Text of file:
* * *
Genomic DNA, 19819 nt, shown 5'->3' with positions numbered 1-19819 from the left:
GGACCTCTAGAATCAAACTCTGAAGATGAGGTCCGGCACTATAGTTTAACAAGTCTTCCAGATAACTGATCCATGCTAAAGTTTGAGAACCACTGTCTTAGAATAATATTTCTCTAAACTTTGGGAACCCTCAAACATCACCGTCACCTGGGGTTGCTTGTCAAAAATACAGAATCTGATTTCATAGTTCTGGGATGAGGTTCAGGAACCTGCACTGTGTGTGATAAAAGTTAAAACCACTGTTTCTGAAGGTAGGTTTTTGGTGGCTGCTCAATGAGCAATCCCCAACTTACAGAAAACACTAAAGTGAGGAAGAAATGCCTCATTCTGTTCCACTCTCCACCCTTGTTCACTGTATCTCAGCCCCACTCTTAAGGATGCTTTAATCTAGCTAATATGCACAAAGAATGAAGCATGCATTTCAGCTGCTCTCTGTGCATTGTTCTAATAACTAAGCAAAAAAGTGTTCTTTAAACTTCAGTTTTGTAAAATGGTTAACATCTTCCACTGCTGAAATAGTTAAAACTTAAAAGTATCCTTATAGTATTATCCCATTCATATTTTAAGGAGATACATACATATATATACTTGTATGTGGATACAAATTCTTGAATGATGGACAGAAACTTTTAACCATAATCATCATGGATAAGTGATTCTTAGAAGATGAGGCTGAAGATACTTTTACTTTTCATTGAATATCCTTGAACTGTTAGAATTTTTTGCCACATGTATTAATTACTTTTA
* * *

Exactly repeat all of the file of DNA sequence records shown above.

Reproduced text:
Genomic DNA, 19819 nt, shown 5'->3' with positions numbered 1-19819 from the left:
GGACCTCTAGAATCAAACTCTGAAGATGAGGTCCGGCACTATAGTTTAACAAGTCTTCCAGATAACTGATCCATGCTAAAGTTTGAGAACCACTGTCTTAGAATAATATTTCTCTAAACTTTGGGAACCCTCAAACATCACCGTCACCTGGGGTTGCTTGTCAAAAATACAGAATCTGATTTCATAGTTCTGGGATGAGGTTCAGGAACCTGCACTGTGTGTGATAAAAGTTAAAACCACTGTTTCTGAAGGTAGGTTTTTGGTGGCTGCTCAATGAGCAATCCCCAACTTACAGAAAACACTAAAGTGAGGAAGAAATGCCTCATTCTGTTCCACTCTCCACCCTTGTTCACTGTATCTCAGCCCCACTCTTAAGGATGCTTTAATCTAGCTAATATGCACAAAGAATGAAGCATGCATTTCAGCTGCTCTCTGTGCATTGTTCTAATAACTAAGCAAAAAAGTGTTCTTTAAACTTCAGTTTTGTAAAATGGTTAACATCTTCCACTGCTGAAATAGTTAAAACTTAAAAGTATCCTTATAGTATTATCCCATTCATATTTTAAGGAGATACATACATATATATACTTGTATGTGGATACAAATTCTTGAATGATGGACAGAAACTTTTAACCATAATCATCATGGATAAGTGATTCTTAGAAGATGAGGCTGAAGATACTTTTACTTTTCATTGAATATCCTTGAACTGTTAGAATTTTTTGCCACATGTATTAATTACTTTTA